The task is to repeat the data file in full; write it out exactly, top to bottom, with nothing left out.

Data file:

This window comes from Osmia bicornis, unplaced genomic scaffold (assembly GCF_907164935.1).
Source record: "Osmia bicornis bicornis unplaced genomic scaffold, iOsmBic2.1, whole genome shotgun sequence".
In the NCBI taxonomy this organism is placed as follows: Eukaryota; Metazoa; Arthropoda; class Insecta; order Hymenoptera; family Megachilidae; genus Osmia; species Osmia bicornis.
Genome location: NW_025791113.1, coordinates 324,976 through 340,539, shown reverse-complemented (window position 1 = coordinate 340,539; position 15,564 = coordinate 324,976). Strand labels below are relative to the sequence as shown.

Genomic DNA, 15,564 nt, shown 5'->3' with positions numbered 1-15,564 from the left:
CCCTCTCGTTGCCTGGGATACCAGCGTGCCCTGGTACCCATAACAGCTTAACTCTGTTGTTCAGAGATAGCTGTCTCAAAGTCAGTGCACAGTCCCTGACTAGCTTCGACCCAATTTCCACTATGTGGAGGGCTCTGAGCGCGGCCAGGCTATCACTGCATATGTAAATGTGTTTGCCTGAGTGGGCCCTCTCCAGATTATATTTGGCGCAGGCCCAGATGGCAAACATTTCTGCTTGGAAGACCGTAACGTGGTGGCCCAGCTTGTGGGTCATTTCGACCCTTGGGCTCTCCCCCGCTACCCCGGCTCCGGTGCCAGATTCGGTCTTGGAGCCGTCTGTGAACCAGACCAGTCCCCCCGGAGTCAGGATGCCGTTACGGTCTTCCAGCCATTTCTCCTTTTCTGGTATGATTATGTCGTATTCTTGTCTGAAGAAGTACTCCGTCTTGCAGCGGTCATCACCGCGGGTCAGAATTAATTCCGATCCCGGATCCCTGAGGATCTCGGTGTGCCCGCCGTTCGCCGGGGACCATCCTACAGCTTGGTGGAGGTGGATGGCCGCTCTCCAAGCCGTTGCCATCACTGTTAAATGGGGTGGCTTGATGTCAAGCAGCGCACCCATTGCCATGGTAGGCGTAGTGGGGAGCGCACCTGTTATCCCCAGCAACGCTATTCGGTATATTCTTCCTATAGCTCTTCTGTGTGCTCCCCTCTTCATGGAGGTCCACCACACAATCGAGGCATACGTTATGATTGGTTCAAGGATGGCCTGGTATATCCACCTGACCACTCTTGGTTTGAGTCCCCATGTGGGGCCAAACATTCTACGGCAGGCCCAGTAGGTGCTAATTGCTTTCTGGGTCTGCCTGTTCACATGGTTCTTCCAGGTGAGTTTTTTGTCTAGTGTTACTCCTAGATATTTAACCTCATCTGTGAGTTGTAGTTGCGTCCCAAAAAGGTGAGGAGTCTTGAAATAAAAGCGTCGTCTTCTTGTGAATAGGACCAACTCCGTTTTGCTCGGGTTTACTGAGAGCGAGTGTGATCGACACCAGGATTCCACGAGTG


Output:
This window comes from Osmia bicornis, unplaced genomic scaffold (assembly GCF_907164935.1).
Source record: "Osmia bicornis bicornis unplaced genomic scaffold, iOsmBic2.1, whole genome shotgun sequence".
In the NCBI taxonomy this organism is placed as follows: Eukaryota; Metazoa; Arthropoda; class Insecta; order Hymenoptera; family Megachilidae; genus Osmia; species Osmia bicornis.
Genome location: NW_025791113.1, coordinates 324,976 through 340,539, shown reverse-complemented (window position 1 = coordinate 340,539; position 15,564 = coordinate 324,976). Strand labels below are relative to the sequence as shown.

Genomic DNA, 15,564 nt, shown 5'->3' with positions numbered 1-15,564 from the left:
CCCTCTCGTTGCCTGGGATACCAGCGTGCCCTGGTACCCATAACAGCTTAACTCTGTTGTTCAGAGATAGCTGTCTCAAAGTCAGTGCACAGTCCCTGACTAGCTTCGACCCAATTTCCACTATGTGGAGGGCTCTGAGCGCGGCCAGGCTATCACTGCATATGTAAATGTGTTTGCCTGAGTGGGCCCTCTCCAGATTATATTTGGCGCAGGCCCAGATGGCAAACATTTCTGCTTGGAAGACCGTAACGTGGTGGCCCAGCTTGTGGGTCATTTCGACCCTTGGGCTCTCCCCCGCTACCCCGGCTCCGGTGCCAGATTCGGTCTTGGAGCCGTCTGTGAACCAGACCAGTCCCCCCGGAGTCAGGATGCCGTTACGGTCTTCCAGCCATTTCTCCTTTTCTGGTATGATTATGTCGTATTCTTGTCTGAAGAAGTACTCCGTCTTGCAGCGGTCATCACCGCGGGTCAGAATTAATTCCGATCCCGGATCCCTGAGGATCTCGGTGTGCCCGCCGTTCGCCGGGGACCATCCTACAGCTTGGTGGAGGTGGATGGCCGCTCTCCAAGCCGTTGCCATCACTGTTAAATGGGGTGGCTTGATGTCAAGCAGCGCACCCATTGCCATGGTAGGCGTAGTGGGGAGCGCACCTGTTATCCCCAGCAACGCTATTCGGTATATTCTTCCTATAGCTCTTCTGTGTGCTCCCCTCTTCATGGAGGTCCACCACACAATCGAGGCATACGTTATGATTGGTTCAAGGATGGCCTGGTATATCCACCTGACCACTCTTGGTTTGAGTCCCCATGTGGGGCCAAACATTCTACGGCAGGCCCAGTAGGTGCTAATTGCTTTCTGGGTCTGCCTGTTCACATGGTTCTTCCAGGTGAGTTTTTTGTCTAGTGTTACTCCTAGATATTTAACCTCATCTGTGAGTTGTAGTTGCGTCCCAAAAAGGTGAGGAGTCTTGAAATAAAAGCGTCGTCTTCTTGTGAATAGGACCAACTCCGTTTTGCTCGGGTTTACTGAGAGCGAGTGTGATCGACACCAGGATTCCACGAGTG